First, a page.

Orthology and Homology

Most genes are found in many species, doing similar functions in each one. By tracking genes across species, we can compare their functions in different species, and we can also compare the genomes of many species by what genes they do and do not have.


Finding the equivalent gene in different species can be tricky, and the terminology doesn't always help. Any pair of genes that are related to each other are called Homologs. Orthologs are genes that are related by speciation (e.g. the same gene in chimp and human). The difference between the two is caused by gene duplication: for instance, humans have four EGFR genes, due to a double duplication in early vertebrates, while insects have only one. Those four duplicates tend to have somewhat different functions (otherwise, they would have been lost during evolution). EGFR1 and EGFR2 in human are homologs but not orthologs (they didn't split due to speciation), and so they are called paralogs. Similarly, EGFR1 in human and EGFR2 in mouse are paralogs (they are in different species, but their original split came from gene duplication, not speciation).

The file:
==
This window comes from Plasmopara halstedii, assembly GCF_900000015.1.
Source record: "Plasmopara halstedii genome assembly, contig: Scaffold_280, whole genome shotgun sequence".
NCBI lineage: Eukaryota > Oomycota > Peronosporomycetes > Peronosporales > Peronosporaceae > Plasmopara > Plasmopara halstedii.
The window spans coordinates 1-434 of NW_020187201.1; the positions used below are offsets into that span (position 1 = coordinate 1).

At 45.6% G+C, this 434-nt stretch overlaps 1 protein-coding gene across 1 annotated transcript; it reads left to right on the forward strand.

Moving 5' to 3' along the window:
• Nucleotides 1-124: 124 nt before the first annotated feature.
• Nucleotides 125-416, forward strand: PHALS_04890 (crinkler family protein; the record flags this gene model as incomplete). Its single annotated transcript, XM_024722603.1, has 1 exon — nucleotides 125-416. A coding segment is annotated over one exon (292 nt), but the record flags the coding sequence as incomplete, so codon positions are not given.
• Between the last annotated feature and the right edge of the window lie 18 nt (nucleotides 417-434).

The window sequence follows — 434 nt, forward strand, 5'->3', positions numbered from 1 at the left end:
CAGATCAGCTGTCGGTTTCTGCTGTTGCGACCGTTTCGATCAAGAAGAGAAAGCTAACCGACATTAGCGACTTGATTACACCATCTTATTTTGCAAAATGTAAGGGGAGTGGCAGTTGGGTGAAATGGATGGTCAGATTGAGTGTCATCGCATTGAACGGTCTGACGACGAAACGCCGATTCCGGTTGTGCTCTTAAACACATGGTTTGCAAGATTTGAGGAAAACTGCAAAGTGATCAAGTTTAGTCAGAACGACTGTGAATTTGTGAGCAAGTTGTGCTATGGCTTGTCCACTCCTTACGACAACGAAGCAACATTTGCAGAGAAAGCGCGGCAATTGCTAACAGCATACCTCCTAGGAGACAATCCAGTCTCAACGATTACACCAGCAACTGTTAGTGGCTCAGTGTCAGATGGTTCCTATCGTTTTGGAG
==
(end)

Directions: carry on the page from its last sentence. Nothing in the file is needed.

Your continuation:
What about the relationship between insect EGFR and human EGFR1? These have had both a duplication and a speciation, and should have more function in common than human EGFR1 has to EGFR2. Some people call these in-paralogs, but others consider them as orthologs, or sometimes co-orthologs.

Orthology Resources

An annotated list of orthology methods and databases on the web.